The boys in my class are tall. In fact all are taller than me.

Avoiding Ambiguity With Antecedents

When you use antecedents and pronouns in your writing, you'll want to try your best to place them correctly to avoid ambiguity and make it very clear who or what you're talking about.

Take a look at the following sentence as an example:

My glass is empty because Connor drank it.

What did Connor drink? He surely didn't drink the glass, but this sentence seems to suggest as much. That's because the pronoun 'it' replaces a missing antecedent.

This sentence would be better phrased as such:

I don't have any wine because Connor drank it.

Here the pronoun 'it' correctly replaces the antecedent 'wine.'

Let's look at another example:

Lee told his dad he was invited to his friend's birthday party. 

Who's invited to the party? Lee or his dad? And who's friend is having a party, Lee's friend or his dad's friend? This sentence is ambiguous because it's unclear which antecedent the pronouns 'he' and 'his' refer to.

Here is a better way to phrase this:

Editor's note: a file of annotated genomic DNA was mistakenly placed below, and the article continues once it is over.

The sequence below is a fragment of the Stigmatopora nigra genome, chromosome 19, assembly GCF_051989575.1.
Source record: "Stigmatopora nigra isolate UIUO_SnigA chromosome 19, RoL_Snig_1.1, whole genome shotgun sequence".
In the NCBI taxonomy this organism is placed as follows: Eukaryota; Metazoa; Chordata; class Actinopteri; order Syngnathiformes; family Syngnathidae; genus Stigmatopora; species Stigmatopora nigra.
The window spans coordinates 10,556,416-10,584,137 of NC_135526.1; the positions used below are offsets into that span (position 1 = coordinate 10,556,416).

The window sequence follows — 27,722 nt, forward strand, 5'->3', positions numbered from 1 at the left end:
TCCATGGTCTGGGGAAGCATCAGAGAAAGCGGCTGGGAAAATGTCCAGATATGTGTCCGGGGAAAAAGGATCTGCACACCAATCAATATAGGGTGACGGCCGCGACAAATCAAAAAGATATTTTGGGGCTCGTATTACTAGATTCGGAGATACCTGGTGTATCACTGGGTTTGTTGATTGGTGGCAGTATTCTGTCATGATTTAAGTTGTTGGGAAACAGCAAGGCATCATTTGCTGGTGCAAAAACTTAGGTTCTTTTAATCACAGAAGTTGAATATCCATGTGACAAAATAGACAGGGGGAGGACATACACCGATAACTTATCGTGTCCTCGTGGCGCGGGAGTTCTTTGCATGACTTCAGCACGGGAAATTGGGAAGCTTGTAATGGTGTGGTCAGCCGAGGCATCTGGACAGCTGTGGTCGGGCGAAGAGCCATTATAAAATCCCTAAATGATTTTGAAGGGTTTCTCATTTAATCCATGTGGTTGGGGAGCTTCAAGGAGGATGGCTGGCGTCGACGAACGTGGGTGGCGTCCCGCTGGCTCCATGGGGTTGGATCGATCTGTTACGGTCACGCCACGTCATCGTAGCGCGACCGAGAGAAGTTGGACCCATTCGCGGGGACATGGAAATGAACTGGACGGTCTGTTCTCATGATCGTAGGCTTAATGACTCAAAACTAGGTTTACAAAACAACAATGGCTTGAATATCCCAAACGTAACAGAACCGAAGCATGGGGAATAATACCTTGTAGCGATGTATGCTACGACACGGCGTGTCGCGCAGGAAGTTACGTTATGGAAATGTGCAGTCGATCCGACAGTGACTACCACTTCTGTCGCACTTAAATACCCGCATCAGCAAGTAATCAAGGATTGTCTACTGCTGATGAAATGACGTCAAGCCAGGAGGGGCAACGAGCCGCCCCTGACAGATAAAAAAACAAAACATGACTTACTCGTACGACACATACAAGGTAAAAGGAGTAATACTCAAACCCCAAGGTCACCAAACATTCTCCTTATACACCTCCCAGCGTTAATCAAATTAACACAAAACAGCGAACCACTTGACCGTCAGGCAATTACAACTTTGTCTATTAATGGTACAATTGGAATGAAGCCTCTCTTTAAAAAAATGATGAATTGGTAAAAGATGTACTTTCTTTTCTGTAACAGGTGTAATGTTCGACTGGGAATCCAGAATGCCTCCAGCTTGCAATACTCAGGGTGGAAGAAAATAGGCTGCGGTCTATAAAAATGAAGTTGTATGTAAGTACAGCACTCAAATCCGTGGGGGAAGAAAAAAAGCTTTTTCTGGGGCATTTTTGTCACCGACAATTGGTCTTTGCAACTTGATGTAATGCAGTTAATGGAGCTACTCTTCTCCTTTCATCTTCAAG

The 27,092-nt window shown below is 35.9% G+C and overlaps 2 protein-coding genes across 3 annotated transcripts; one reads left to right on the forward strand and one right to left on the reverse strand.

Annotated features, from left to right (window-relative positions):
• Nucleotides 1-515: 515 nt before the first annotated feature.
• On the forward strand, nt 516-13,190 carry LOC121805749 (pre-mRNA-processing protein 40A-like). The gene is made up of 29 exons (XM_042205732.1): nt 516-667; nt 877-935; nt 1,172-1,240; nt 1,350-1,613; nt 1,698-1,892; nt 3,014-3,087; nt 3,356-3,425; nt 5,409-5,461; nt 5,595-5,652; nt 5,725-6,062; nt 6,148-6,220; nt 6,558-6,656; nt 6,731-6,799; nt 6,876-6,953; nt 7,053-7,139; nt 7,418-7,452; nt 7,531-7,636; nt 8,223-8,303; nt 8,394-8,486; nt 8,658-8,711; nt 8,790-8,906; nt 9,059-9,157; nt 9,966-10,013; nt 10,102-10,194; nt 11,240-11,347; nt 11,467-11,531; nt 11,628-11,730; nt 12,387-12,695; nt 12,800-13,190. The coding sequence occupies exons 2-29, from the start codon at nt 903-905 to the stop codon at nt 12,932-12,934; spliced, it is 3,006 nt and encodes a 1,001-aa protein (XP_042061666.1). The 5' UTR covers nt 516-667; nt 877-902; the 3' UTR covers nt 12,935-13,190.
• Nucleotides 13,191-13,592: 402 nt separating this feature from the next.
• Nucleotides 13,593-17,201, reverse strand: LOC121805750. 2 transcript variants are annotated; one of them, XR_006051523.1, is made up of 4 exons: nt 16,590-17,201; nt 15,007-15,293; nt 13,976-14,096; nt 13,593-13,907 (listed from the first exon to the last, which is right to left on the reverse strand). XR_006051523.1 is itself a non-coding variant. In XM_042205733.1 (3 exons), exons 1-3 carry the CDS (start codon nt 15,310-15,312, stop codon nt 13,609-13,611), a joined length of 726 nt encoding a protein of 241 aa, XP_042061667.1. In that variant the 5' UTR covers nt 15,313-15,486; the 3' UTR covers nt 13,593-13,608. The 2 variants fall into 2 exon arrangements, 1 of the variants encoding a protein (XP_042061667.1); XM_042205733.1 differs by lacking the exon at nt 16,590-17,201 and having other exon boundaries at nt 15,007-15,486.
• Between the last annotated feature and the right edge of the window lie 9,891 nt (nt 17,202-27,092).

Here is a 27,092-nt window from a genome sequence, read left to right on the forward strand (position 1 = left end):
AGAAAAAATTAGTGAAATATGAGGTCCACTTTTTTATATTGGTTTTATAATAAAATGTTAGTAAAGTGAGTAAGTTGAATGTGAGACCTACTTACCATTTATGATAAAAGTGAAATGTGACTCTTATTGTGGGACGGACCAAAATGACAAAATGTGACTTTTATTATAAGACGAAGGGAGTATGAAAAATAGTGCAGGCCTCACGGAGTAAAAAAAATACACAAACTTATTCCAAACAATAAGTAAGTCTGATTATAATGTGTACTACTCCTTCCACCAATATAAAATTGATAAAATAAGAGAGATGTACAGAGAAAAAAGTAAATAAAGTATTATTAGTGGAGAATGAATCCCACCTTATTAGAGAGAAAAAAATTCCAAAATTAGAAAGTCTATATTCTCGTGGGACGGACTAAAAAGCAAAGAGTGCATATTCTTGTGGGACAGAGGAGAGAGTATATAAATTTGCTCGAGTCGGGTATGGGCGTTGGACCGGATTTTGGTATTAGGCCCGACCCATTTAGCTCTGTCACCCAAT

Lee had been invited to his friend's birthday party so he told his dad.

Concluding Thoughts on Antecedents

That concludes this article on antecedents. I hope you found it helpful and that you now feel well-equipped to use them accurately in your writing. Let's summarize what we've learned.

  • Antecedents are nouns that can be replaced by pronouns.
  • They usually come before the pronoun that replaces them, but they can occasionally come after.
  • A sentence can have more than one antecedent.
  • Ensure antecedent-pronoun agreement when writing your sentences so as to avoid ambiguity. 

If you enjoyed this article, you might like our Grammar Book. It's a free online database of grammar articles just like this one. Check it out!

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Written By:
Carly Forsaith
Carly Forsaith is one of the lead freelance writers for Carly is a copywriter who has been writing about the English language for over 3 years. Before that, she was a teacher in Thailand, helping people learn English as a second language. She is a total grammar nerd and spends her time spotting language errors on signs and on the internet.